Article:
- Tendring kerbside recycling not so dreadful, to EADT 21 March 2011
- Let's sort ourselves out at the kerbside!, to Essex County Standard 23 March 2011
- CBC survey on wheelie bins a year ago actually showed only 29 people preferred them, Gazette letters page, published 28th March 2011
- Last chance for Essex County Council to drop the costly waste disposal contracts, to Essex Chronicle 3 April 2011
- Last chance for Essex County Council to drop the costly waste disposal contracts, election-themed letter to Colchester Daily Gazette, 2nd May 2011
From 7th October to 2nd December 2010, ECC ran a "consultation" on their Waste Development Document, which followed much the same pattern as previous waste plans and previous consultations.
- Press release: Dump dirty waste plant contracts -- 12/10/10
On 19th Nov. 2009, the County put out tenders for the massive long-term contracts in their waste strategy. Press release: We must dump the County's waste plans.
There is now a "consultation" with four rubbish options as to how waste collections should be run, which are likely to lead to the imposition of wheelie bins. The deadline for responses has been extended to 29 Jan. 2010. Send your comments to FREEPOST NAT4433, Colchester CO1 1BR or fill in the survey online at www.colchester.gov.uk/recycling.
- Don't accept waste bribe, letter to the papers, printed 30/4/10 in the Gazette
- Colchester FoE Response to consultation (Word doc)
- Waste Options consultation, sent to Standard 5 Jan. 2010
- Four Rubbish Options, sent to Gazette 8 Dec. 2009 - printed on 10th under headline 'Vote for our alternative option on rubbish issue'.
Early in 2009, most Essex residents were sent a magazine called "Essex Works" which included a questionnaire "The Future for Waste", also available as a separate booklet or on ECC's website. This survey, which closed on May 5th, was designed to lead people into giving certain answers, so as to support the County Council's preferred strategy of large centralised "MBT" plants, like the Stanway one referred to below.
When filling in the questionnaire, we suggested that people tick the box "Strongly disagree" to MBT in question 3, and the box "No (send to landfill)" in question 4. In the space for comments under question 5, we asked people to object to the misleading leaflet and the limited choices available.
If you had time (and room) you could object in more detail; for instance, you could ask for much higher recycling and composting, aiming at Zero Waste by 2020. You could support council-run kerbside collections, with materials separated at the kerb and baled locally, rather than ECC's proposal for a privatised area collecting service which would take compacted mixed recyclables (this contaminates the materials, especially paper, and makes them less valuable).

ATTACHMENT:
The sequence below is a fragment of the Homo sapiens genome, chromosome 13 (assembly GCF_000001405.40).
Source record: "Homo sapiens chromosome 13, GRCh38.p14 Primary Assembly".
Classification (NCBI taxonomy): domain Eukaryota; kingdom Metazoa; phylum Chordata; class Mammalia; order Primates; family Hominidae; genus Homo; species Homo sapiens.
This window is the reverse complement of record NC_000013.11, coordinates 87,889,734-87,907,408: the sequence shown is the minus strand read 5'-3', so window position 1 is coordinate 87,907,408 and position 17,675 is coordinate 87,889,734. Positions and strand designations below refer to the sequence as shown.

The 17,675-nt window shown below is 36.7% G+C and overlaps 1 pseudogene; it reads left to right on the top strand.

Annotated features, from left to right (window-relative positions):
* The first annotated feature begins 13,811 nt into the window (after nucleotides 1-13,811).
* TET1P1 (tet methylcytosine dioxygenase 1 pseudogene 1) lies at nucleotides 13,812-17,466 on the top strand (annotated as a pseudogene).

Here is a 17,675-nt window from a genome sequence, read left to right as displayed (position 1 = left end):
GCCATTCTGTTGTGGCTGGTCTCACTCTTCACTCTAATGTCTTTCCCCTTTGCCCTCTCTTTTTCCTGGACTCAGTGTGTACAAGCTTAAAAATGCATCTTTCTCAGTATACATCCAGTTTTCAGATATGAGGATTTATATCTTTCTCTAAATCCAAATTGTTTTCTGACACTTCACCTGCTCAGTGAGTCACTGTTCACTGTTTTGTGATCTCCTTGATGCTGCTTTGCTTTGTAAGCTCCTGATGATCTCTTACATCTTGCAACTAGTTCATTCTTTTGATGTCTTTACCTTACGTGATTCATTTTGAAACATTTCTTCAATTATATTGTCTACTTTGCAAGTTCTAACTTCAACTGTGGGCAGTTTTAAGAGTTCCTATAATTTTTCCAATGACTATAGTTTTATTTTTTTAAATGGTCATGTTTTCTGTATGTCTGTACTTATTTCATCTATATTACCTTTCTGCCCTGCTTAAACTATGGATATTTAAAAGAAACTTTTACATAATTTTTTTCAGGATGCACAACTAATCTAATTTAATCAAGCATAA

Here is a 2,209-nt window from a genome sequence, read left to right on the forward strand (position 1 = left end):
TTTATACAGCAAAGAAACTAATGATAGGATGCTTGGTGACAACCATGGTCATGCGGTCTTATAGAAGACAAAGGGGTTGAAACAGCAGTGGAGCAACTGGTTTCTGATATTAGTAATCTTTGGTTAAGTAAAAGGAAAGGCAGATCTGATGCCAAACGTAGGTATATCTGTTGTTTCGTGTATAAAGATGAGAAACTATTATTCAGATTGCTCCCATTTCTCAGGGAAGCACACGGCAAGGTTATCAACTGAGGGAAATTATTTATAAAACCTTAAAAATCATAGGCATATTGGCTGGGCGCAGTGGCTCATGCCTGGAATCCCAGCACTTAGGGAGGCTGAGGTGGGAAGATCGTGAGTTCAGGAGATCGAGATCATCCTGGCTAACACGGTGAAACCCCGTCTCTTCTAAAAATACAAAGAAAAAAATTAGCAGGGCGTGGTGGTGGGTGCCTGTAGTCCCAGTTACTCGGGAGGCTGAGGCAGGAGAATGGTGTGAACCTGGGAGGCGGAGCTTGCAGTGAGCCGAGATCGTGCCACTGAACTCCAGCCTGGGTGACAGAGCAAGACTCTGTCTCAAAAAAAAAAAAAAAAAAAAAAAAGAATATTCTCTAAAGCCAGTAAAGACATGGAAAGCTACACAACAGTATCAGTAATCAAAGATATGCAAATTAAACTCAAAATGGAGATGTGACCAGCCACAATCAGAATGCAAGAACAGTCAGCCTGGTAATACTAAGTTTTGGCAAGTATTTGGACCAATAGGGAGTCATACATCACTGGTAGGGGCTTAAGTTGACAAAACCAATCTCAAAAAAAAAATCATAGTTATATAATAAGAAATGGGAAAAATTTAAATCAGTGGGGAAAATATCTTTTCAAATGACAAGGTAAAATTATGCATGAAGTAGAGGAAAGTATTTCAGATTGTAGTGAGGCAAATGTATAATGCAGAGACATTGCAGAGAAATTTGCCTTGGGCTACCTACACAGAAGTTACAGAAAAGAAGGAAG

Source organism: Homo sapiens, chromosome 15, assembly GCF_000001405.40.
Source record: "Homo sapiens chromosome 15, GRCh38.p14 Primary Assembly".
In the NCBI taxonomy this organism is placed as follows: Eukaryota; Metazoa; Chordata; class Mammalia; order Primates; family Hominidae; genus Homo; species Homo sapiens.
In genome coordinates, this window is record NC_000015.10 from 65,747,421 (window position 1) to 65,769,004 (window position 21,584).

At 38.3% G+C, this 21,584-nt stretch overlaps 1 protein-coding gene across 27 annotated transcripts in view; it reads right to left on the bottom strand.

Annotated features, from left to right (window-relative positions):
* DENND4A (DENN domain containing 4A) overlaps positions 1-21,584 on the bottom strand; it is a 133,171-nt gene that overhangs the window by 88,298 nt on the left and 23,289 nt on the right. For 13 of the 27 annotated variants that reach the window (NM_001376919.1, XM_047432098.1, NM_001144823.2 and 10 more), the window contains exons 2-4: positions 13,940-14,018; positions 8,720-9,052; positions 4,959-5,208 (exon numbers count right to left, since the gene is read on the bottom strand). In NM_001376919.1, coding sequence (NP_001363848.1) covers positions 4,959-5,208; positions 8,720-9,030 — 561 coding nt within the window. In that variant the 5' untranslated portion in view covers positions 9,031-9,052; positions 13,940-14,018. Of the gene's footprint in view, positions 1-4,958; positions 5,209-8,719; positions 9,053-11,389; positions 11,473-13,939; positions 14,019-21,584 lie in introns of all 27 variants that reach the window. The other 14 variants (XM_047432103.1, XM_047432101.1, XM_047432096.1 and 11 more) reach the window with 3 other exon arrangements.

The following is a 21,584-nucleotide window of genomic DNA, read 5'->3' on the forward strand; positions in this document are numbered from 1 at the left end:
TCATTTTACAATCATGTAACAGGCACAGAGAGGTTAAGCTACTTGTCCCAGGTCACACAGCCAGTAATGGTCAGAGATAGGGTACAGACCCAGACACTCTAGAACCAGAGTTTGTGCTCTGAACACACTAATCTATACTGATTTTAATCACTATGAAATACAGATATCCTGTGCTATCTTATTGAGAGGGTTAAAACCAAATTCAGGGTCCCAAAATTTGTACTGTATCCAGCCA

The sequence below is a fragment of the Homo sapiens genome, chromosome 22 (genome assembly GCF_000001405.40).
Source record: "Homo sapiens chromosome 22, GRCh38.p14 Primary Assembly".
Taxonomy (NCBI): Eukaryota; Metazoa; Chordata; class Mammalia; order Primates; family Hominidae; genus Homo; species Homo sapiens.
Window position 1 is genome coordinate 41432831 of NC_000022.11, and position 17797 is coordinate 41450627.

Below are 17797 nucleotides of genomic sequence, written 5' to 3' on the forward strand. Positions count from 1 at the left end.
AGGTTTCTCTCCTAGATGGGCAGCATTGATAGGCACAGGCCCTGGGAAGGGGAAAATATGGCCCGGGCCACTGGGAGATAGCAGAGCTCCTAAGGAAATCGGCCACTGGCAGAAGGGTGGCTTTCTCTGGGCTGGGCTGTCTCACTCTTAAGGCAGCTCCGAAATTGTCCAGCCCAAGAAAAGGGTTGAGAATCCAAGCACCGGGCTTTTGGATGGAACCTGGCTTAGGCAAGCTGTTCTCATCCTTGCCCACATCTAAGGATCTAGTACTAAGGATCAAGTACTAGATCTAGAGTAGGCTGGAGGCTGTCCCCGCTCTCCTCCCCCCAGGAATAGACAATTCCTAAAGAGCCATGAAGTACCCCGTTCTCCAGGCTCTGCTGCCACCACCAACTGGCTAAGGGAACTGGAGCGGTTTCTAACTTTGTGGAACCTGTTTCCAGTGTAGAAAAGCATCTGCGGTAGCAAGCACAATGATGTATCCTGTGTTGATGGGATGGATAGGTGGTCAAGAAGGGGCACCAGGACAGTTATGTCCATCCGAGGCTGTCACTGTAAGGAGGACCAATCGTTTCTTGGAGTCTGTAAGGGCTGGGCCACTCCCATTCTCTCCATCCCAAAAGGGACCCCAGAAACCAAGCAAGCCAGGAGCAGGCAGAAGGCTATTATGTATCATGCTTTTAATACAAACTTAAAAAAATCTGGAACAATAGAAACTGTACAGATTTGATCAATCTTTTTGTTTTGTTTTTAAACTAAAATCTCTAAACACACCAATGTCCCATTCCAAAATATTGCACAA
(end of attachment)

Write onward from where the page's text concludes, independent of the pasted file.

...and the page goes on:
- Press Release: ECC springs new PFI bid on Councillors and Essex people -- 27/7/09
- Letter to Essex County Standard on separated kerbside collections, sent on 7/4/09
- Costly waste plans, Essex County Standard 28 Nov. 2008
An application has been lodged at Stanway, Colchester, for one of three proposed massive MBT (Mechanical Biological Treatment) plants in Essex. The period for objections for the Stanway application has passed; below is a link explaining the grounds on which we objected to it. It covers some of the saga of our ten-year battle against the county council's waste disposal plans.
In 2007 we held a demo on Colchester Town Hall steps with the MBT dragon fought off by a five-year-old St George (see the Gallery and Archive pages for relevant files). The Essex County Council and Colchester Cabinet member Baddie was giving the large brown envelope for £billions to the Waste Disposal Baddie for the 25 year contract to destroy our valuable recyclable and compostable resources.
We also opposed the Rivenhall Airfield application, which came up at Essex County Council's planning committee on 30th March, 2007. It proposed over 500,000 tonnes p.a. for the MBT plant, and would produce over 100,000 tonnes p.a. of polluting RDF (Refuse Derived Fuel) from mashed dried rubbish, which they say would be burnt 'offsite'.
An application was also lodged for Basildon, with the deadline for objections on 12th April, 2007. The MBT dragon and the council Baddie visited Basildon on the day and a petition with 3,500 signatures was presented to Basildon council.
The best form of action you can take on Waste at the moment is to be informed. Please have a look at the Archive page for more information.
Page updated 27/10/15